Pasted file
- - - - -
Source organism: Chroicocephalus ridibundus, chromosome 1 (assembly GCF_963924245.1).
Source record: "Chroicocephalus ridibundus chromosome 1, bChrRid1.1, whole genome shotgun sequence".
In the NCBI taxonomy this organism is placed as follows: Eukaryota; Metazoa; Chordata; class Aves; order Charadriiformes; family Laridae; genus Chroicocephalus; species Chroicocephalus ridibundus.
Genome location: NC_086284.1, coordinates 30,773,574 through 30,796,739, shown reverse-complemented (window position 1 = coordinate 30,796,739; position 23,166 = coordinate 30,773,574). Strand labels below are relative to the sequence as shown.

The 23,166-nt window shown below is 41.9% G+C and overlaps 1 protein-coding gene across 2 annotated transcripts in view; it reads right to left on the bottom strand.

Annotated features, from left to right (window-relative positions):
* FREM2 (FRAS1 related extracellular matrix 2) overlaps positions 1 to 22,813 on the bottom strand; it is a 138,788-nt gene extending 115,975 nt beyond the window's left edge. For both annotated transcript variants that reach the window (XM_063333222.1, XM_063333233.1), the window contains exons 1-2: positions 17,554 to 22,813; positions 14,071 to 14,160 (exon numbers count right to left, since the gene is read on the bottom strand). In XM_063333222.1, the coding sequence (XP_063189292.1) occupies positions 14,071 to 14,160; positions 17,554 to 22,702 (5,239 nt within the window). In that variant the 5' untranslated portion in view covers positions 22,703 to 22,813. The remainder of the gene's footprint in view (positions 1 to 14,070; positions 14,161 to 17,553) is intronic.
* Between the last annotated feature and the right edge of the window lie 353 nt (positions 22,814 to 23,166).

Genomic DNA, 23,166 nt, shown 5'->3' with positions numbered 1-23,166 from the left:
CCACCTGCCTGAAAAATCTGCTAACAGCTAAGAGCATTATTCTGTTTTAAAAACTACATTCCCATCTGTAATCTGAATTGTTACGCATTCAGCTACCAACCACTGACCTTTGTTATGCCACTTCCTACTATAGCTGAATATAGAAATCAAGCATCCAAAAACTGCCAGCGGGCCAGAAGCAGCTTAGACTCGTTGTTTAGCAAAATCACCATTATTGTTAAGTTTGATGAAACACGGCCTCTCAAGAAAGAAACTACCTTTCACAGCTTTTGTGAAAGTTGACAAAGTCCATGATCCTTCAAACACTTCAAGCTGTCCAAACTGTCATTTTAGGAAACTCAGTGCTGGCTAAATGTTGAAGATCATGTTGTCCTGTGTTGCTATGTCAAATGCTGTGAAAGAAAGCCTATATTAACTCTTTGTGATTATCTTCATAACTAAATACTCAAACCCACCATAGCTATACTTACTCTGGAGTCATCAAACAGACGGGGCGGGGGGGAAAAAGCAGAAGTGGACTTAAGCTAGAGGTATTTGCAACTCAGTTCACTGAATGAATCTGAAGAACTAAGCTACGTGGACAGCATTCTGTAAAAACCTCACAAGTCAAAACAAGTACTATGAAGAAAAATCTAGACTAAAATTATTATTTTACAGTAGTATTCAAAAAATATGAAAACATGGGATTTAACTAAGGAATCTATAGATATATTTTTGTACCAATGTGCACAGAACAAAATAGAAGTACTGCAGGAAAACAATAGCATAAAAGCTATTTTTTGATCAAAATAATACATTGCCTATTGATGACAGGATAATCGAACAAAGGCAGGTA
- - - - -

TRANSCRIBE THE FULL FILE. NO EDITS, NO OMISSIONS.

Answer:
Source organism: Chroicocephalus ridibundus, chromosome 1 (assembly GCF_963924245.1).
Source record: "Chroicocephalus ridibundus chromosome 1, bChrRid1.1, whole genome shotgun sequence".
In the NCBI taxonomy this organism is placed as follows: Eukaryota; Metazoa; Chordata; class Aves; order Charadriiformes; family Laridae; genus Chroicocephalus; species Chroicocephalus ridibundus.
Genome location: NC_086284.1, coordinates 30,773,574 through 30,796,739, shown reverse-complemented (window position 1 = coordinate 30,796,739; position 23,166 = coordinate 30,773,574). Strand labels below are relative to the sequence as shown.

The 23,166-nt window shown below is 41.9% G+C and overlaps 1 protein-coding gene across 2 annotated transcripts in view; it reads right to left on the bottom strand.

Annotated features, from left to right (window-relative positions):
* FREM2 (FRAS1 related extracellular matrix 2) overlaps positions 1 to 22,813 on the bottom strand; it is a 138,788-nt gene extending 115,975 nt beyond the window's left edge. For both annotated transcript variants that reach the window (XM_063333222.1, XM_063333233.1), the window contains exons 1-2: positions 17,554 to 22,813; positions 14,071 to 14,160 (exon numbers count right to left, since the gene is read on the bottom strand). In XM_063333222.1, the coding sequence (XP_063189292.1) occupies positions 14,071 to 14,160; positions 17,554 to 22,702 (5,239 nt within the window). In that variant the 5' untranslated portion in view covers positions 22,703 to 22,813. The remainder of the gene's footprint in view (positions 1 to 14,070; positions 14,161 to 17,553) is intronic.
* Between the last annotated feature and the right edge of the window lie 353 nt (positions 22,814 to 23,166).

Genomic DNA, 23,166 nt, shown 5'->3' with positions numbered 1-23,166 from the left:
CCACCTGCCTGAAAAATCTGCTAACAGCTAAGAGCATTATTCTGTTTTAAAAACTACATTCCCATCTGTAATCTGAATTGTTACGCATTCAGCTACCAACCACTGACCTTTGTTATGCCACTTCCTACTATAGCTGAATATAGAAATCAAGCATCCAAAAACTGCCAGCGGGCCAGAAGCAGCTTAGACTCGTTGTTTAGCAAAATCACCATTATTGTTAAGTTTGATGAAACACGGCCTCTCAAGAAAGAAACTACCTTTCACAGCTTTTGTGAAAGTTGACAAAGTCCATGATCCTTCAAACACTTCAAGCTGTCCAAACTGTCATTTTAGGAAACTCAGTGCTGGCTAAATGTTGAAGATCATGTTGTCCTGTGTTGCTATGTCAAATGCTGTGAAAGAAAGCCTATATTAACTCTTTGTGATTATCTTCATAACTAAATACTCAAACCCACCATAGCTATACTTACTCTGGAGTCATCAAACAGACGGGGCGGGGGGGAAAAAGCAGAAGTGGACTTAAGCTAGAGGTATTTGCAACTCAGTTCACTGAATGAATCTGAAGAACTAAGCTACGTGGACAGCATTCTGTAAAAACCTCACAAGTCAAAACAAGTACTATGAAGAAAAATCTAGACTAAAATTATTATTTTACAGTAGTATTCAAAAAATATGAAAACATGGGATTTAACTAAGGAATCTATAGATATATTTTTGTACCAATGTGCACAGAACAAAATAGAAGTACTGCAGGAAAACAATAGCATAAAAGCTATTTTTTGATCAAAATAATACATTGCCTATTGATGACAGGATAATCGAACAAAGGCAGGTA